Saturday, May 12, 2018

grace abundant

What is it about this time of year that so fills the heart to bursting?
the beauty?
the rapid growth and change all around?
the smells and sounds and sights of the world fully alive?
the impossibly unstoppable will of Mother Nature?
the simple acts of sunrises and sunsets each as old as time and yet so new they cause you pause and    wonder?
It's healing. It's nourishing. It's God's good grace.
And it's limitless.
All we need to do is be present.

Friday, March 30, 2018

is it spring yet?

It's snowing lightly just now and the forecast shows a low of 13 for tomorrow night.
Yesterday we pruned the grapevines and today took down a diseased fruit tree. Too soon to clean up the flower beds or spread the compost. But I'm eager.
Still no sign of spring bulbs and only the tiniest bit of red identifies the spots where the rhubarbs live. Or did I imagine it?
The cats daily watch through the windows, being entertained as the birds consume the remains of last summer, the rabbits continue to put shrubs and small trees in jeopardy with their incessant nibbling, and winds rearrange the oak leaves around the yard.
Oh for a little bit of green.
Soon. Soon.

Wednesday, March 28, 2018

holy week hoarfrost

National Weather Service predicted today would be an ideal day to prune the grapevines. Sunny, light wind, mid 50s.
In a late March moment, Mother Nature decided to softly blow her frozen breath across the landscape.

I have not as yet emptied the urns at the front porch steps. Looks as if this arrangement has been flocked.

And the grapevines...

frost covered this morning, are now standing in the brilliant sunshine, waiting for me.

Sunday, March 25, 2018

one good thing

I've been away from this blog for a while. Life hasn't been standing still for me. Usually when I find myself returning to post after an absence, I feel the need to fill in all the blanks between the last post and the present.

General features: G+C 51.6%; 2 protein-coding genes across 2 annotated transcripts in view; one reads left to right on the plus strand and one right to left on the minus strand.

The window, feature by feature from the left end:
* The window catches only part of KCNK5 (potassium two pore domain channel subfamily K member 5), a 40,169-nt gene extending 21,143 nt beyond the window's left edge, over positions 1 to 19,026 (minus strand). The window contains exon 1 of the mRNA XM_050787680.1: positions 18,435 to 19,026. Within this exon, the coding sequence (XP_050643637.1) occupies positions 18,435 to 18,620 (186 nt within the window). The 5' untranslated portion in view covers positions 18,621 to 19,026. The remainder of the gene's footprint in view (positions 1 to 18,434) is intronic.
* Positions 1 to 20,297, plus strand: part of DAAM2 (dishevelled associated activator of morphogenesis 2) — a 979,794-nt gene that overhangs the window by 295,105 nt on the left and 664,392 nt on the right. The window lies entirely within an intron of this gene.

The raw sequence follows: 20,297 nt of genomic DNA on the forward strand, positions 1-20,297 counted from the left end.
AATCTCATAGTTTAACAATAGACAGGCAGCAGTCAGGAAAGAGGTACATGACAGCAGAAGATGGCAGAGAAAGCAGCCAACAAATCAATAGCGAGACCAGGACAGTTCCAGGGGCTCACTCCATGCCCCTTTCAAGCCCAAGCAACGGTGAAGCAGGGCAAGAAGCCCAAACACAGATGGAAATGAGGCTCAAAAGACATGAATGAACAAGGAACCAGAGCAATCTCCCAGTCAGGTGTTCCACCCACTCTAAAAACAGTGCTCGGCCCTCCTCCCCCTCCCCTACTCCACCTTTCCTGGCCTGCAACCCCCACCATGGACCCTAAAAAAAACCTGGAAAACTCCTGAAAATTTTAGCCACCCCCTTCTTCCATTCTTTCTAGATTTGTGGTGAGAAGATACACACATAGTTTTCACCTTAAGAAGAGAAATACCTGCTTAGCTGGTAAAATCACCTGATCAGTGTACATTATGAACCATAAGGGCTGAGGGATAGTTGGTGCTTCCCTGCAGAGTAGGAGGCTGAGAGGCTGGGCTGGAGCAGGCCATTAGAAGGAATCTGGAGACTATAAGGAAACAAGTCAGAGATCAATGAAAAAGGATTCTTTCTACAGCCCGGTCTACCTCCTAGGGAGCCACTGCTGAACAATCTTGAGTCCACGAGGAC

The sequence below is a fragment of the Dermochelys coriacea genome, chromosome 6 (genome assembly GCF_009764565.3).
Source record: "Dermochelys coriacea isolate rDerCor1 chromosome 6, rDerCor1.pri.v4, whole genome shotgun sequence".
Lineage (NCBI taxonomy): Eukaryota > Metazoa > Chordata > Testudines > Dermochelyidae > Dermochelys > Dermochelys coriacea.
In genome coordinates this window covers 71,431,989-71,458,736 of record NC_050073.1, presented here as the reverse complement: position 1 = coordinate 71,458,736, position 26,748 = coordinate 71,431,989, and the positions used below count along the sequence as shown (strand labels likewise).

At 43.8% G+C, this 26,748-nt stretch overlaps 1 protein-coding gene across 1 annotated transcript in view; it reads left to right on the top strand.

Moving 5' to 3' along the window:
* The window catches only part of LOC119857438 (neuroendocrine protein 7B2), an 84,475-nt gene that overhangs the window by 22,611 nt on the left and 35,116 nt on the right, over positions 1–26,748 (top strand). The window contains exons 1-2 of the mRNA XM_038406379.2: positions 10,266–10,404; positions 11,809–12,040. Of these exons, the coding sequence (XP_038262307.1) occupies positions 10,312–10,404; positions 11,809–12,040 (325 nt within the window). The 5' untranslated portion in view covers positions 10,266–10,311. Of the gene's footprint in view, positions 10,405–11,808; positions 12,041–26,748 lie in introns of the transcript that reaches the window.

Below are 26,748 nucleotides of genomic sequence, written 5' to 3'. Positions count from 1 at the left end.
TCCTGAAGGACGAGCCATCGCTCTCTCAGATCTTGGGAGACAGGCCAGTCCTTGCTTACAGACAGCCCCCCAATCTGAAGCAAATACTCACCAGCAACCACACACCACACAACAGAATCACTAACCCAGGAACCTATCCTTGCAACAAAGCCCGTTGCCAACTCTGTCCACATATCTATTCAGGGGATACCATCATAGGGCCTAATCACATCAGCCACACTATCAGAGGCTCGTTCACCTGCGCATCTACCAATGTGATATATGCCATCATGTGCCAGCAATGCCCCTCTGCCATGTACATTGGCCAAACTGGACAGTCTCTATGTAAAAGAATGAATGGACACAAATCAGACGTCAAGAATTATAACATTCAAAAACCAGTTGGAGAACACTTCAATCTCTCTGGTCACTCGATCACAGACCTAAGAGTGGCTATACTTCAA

Today I prefer to concentrate on just one good thing.
Anne celebrated her birthday this past Thursday and has been our custom since they've joined us out here in the driftless region, she was given the task of choosing her birthday lunch venue and any interesting places to explore nearby.
You can see her post about her special day here.
Let me begin by saying we had a most enjoyable day. The Minnesota Marine Art Museum is a gem. So many amazing pieces in the permanent collection.
And such a wealth of local artists whose work is on temporary loan.
One temporary exhibit currently in place still brings joy several days later. Anne shared her favorite piece in the Leo and Marilyn Smith retrospective collection. Below is my favorite, Shaggy Walker.

The lighting of these pieces cast deep shadows on the carpet below.

Not an accident as there was a table in this room set up with a tiny focused lamp shining on a roll of white paper, several objects of various shapes to hold in front of the lamp to cast shadows, and crayons for drawing the silhouettes onto the paper. Shadow art!

The museum is in Winona, Minnesota. A town named for an Indian princess.

If Lake Pepin sounds familiar it's because Pepin is the town from which Laura Ingalls and her family moved at the end of Little House in the Big Woods. It is just up the Mississippi from Winona on the Wisconsin side where the river bulges to form a lake named for the city beside it.